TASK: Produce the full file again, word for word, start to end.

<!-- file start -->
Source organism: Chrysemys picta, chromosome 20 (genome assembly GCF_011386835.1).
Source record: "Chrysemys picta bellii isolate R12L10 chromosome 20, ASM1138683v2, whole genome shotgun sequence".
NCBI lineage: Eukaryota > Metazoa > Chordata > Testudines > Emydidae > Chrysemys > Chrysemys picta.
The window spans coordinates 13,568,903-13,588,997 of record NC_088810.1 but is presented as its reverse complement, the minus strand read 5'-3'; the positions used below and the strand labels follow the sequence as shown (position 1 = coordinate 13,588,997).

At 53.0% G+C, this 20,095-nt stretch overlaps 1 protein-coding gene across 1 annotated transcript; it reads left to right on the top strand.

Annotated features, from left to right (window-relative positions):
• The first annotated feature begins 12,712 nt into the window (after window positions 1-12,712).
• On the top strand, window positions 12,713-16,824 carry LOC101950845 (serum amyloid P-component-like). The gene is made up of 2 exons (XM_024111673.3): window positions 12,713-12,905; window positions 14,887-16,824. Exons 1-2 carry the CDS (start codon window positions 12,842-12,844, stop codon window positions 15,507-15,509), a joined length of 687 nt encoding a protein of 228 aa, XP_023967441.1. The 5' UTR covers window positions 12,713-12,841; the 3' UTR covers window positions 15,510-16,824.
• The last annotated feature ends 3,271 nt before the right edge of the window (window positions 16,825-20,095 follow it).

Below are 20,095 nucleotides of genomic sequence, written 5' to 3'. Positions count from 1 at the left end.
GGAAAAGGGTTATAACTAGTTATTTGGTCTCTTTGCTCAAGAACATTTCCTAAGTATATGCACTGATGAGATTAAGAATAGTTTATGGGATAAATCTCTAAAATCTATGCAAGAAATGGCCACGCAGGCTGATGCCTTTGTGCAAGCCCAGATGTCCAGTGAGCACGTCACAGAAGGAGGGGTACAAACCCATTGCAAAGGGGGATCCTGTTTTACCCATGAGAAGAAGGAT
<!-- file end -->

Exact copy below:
Source organism: Chrysemys picta, chromosome 20 (genome assembly GCF_011386835.1).
Source record: "Chrysemys picta bellii isolate R12L10 chromosome 20, ASM1138683v2, whole genome shotgun sequence".
NCBI lineage: Eukaryota > Metazoa > Chordata > Testudines > Emydidae > Chrysemys > Chrysemys picta.
The window spans coordinates 13,568,903-13,588,997 of record NC_088810.1 but is presented as its reverse complement, the minus strand read 5'-3'; the positions used below and the strand labels follow the sequence as shown (position 1 = coordinate 13,588,997).

At 53.0% G+C, this 20,095-nt stretch overlaps 1 protein-coding gene across 1 annotated transcript; it reads left to right on the top strand.

Annotated features, from left to right (window-relative positions):
• The first annotated feature begins 12,712 nt into the window (after window positions 1-12,712).
• On the top strand, window positions 12,713-16,824 carry LOC101950845 (serum amyloid P-component-like). The gene is made up of 2 exons (XM_024111673.3): window positions 12,713-12,905; window positions 14,887-16,824. Exons 1-2 carry the CDS (start codon window positions 12,842-12,844, stop codon window positions 15,507-15,509), a joined length of 687 nt encoding a protein of 228 aa, XP_023967441.1. The 5' UTR covers window positions 12,713-12,841; the 3' UTR covers window positions 15,510-16,824.
• The last annotated feature ends 3,271 nt before the right edge of the window (window positions 16,825-20,095 follow it).

Below are 20,095 nucleotides of genomic sequence, written 5' to 3'. Positions count from 1 at the left end.
GGAAAAGGGTTATAACTAGTTATTTGGTCTCTTTGCTCAAGAACATTTCCTAAGTATATGCACTGATGAGATTAAGAATAGTTTATGGGATAAATCTCTAAAATCTATGCAAGAAATGGCCACGCAGGCTGATGCCTTTGTGCAAGCCCAGATGTCCAGTGAGCACGTCACAGAAGGAGGGGTACAAACCCATTGCAAAGGGGGATCCTGTTTTACCCATGAGAAGAAGGAT